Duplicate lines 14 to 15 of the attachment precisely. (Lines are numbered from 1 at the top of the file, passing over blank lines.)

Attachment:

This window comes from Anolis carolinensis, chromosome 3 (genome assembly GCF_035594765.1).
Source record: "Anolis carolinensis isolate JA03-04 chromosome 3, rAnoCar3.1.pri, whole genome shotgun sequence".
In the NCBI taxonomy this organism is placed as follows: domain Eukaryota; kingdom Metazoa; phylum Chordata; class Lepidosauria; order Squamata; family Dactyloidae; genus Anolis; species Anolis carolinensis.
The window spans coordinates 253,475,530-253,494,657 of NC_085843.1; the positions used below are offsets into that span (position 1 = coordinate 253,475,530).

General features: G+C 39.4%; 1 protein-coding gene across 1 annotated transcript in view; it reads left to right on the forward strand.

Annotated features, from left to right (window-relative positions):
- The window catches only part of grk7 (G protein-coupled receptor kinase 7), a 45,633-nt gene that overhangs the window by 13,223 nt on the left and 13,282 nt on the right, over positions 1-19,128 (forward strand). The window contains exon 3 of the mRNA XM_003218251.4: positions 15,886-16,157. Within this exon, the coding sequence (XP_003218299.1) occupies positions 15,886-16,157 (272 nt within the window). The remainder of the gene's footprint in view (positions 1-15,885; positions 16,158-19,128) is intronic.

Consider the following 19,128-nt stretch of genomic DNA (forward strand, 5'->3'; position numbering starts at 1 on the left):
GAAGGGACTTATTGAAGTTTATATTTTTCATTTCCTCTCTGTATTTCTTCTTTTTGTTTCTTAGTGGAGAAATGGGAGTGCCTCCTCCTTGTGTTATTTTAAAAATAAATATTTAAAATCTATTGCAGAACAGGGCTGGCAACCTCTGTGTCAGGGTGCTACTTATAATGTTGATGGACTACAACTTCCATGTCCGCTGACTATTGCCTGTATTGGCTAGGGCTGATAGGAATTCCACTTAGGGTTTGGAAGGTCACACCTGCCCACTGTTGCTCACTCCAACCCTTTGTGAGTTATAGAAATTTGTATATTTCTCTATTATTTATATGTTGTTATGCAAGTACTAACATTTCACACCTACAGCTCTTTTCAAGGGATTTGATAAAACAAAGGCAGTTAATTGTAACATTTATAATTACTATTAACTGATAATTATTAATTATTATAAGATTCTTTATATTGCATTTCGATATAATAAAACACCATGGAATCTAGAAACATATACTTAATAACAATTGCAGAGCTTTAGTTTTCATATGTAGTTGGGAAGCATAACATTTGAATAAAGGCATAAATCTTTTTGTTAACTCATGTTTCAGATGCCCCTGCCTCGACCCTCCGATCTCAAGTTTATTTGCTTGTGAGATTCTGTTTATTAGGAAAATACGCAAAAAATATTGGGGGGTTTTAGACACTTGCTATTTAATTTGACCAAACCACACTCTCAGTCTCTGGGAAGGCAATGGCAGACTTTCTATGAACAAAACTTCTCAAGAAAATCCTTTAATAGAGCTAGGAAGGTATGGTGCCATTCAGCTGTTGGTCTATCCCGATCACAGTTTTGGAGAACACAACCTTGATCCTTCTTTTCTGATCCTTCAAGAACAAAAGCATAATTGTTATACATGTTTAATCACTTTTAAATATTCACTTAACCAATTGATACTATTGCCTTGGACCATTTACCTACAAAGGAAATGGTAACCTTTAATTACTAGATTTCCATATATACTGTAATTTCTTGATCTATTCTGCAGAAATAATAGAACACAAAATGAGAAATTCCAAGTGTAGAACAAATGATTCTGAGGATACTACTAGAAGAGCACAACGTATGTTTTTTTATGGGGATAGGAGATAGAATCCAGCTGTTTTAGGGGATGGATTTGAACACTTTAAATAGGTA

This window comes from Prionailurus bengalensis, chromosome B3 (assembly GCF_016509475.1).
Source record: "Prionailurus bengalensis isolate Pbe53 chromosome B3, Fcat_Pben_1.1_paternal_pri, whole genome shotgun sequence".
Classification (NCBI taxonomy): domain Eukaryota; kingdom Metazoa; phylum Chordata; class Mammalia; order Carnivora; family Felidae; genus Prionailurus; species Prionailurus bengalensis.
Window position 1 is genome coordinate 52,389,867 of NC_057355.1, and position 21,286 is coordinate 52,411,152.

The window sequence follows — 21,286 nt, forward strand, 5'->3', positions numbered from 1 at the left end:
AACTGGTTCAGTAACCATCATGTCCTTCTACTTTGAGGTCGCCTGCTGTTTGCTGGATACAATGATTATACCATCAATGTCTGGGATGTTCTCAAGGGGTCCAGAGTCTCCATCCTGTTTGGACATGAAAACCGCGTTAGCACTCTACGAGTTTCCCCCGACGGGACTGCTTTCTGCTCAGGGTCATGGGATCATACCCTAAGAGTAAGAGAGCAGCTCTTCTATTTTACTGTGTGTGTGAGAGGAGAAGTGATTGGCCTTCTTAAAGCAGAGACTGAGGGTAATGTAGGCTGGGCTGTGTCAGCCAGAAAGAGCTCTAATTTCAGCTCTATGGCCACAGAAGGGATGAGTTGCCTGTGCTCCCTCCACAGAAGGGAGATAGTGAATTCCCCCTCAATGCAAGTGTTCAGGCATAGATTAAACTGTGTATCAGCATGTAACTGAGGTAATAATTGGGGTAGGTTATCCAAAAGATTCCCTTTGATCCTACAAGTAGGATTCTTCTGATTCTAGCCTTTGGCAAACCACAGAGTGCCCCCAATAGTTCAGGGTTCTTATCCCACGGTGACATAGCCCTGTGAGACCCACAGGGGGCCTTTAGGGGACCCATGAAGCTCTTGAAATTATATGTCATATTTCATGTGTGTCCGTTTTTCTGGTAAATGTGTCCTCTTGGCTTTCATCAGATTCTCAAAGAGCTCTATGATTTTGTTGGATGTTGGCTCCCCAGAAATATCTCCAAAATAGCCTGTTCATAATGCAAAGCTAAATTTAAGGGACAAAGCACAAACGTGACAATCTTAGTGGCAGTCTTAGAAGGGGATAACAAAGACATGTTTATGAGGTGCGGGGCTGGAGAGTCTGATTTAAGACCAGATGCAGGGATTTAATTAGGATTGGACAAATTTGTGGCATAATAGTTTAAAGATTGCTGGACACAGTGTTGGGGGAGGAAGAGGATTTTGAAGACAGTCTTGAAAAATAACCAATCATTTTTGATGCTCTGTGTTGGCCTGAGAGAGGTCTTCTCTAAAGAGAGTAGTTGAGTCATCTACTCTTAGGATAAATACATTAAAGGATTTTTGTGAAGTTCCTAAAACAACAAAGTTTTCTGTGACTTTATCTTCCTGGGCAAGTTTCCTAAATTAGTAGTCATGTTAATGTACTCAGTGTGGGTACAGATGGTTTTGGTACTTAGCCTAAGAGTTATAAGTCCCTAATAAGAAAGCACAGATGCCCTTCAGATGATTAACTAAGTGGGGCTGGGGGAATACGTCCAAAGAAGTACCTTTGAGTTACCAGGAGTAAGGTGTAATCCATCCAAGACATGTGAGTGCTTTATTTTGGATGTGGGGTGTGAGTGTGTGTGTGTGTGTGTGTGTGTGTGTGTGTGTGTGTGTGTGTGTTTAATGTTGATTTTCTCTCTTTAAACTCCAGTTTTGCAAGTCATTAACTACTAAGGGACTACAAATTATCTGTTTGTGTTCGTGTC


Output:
The window sequence follows — 21,286 nt, forward strand, 5'->3', positions numbered from 1 at the left end:
AACTGGTTCAGTAACCATCATGTCCTTCTACTTTGAGGTCGCCTGCTGTTTGCTGGATACAATGATTATACCATCAATGTCTGGGATGTTCTCAAGGGGTCCAGAGTCTCCATCCTGTTTGGACATGAAAACCGCGTTAGCACTCTACGAGTTTCCCCCGACGGGACTGCTTTCTGCTCAGGGTCATGGGATCATACCCTAAGAGTAAGAGAGCAGCTCTTCTATTTTACTGTGTGTGTGAGAGGAGAAGTGATTGGCCTTCTTAAAGCAGAGACTGAGGGTAATGTAGGCTGGGCTGTGTCAGCCAGAAAGAGCTCTAATTTCAGCTCTATGGCCACAGAAGGGATGAGTTGCCTGTGCTCCCTCCACAGAAGGGAGATAGTGAATTCCCCCTCAATGCAAGTGTTCAGGCATAGATTAAACTGTGTATCAGCATGTAACTGAGGTAATAATTGGGGTAGGTTATCCAAAAGATTCCCTTTGATCCTACAAGTAGGATTCTTCTGATTCTAGCCTTTGGCAAACCACAGAGTGCCCCCAATAGTTCAGGGTTCTTATCCCACGGTGACATAGCCCTGTGAGACCCACAGGGGGCCTTTAGGGGACCCATGAAGCTCTTGAAATTATATGTCATATTTCATGTGTGTCCGTTTTTCTGGTAAATGTGTCCTCTTGGCTTTCATCAGATTCTCAAAGAGCTCTATGATTTTGTTGGATGTTGGCTCCCCAGAAATATCTCCAAAATAGCCTGTTCATAATGCAAAGCTAAATTTAAGGGACAAAGCACAAACGTGACAATCTTAGTGGCAGTCTTAGAAGGGGATAACAAAGACATGTTTATGAGGTGCGGGGCTGGAGAGTCTGATTTAAGACCAGATGCAGGGATTTAATTAGGATTGGACAAATTTGTGGCATAATAGTTTAAAGATTGCTGGACACAGTGTTGGGGGAGGAAGAGGATTTTGAAGACAGTCTTGAAAAATAACCAATCATTTTTGATGCTCTGTGTTGGCCTGAGAGAGGTCTTCTCTAAAGAGAGTAGTTGAGTCATCTACTCTTAGGATAAATACATTAAAGGATTTTTGTGAAGTTCCTAAAACAACAAAGTTTTCTGTGACTTTATCTTCCTGGGCAAGTTTCCTAAATTAGTAGTCATGTTAATGTACTCAGTGTGGGTACAGATGGTTTTGGTACTTAGCCTAAGAGTTATAAGTCCCTAATAAGAAAGCACAGATGCCCTTCAGATGATTAACTAAGTGGGGCTGGGGGAATACGTCCAAAGAAGTACCTTTGAGTTACCAGGAGTAAGGTGTAATCCATCCAAGACATGTGAGTGCTTTATTTTGGATGTGGGGTGTGAGTGTGTGTGTGTGTGTGTGTGTGTGTGTGTGTGTGTGTGTGTGTGTTTAATGTTGATTTTCTCTCTTTAAACTCCAGTTTTGCAAGTCATTAACTACTAAGGGACTACAAATTATCTGTTTGTGTTCGTGTC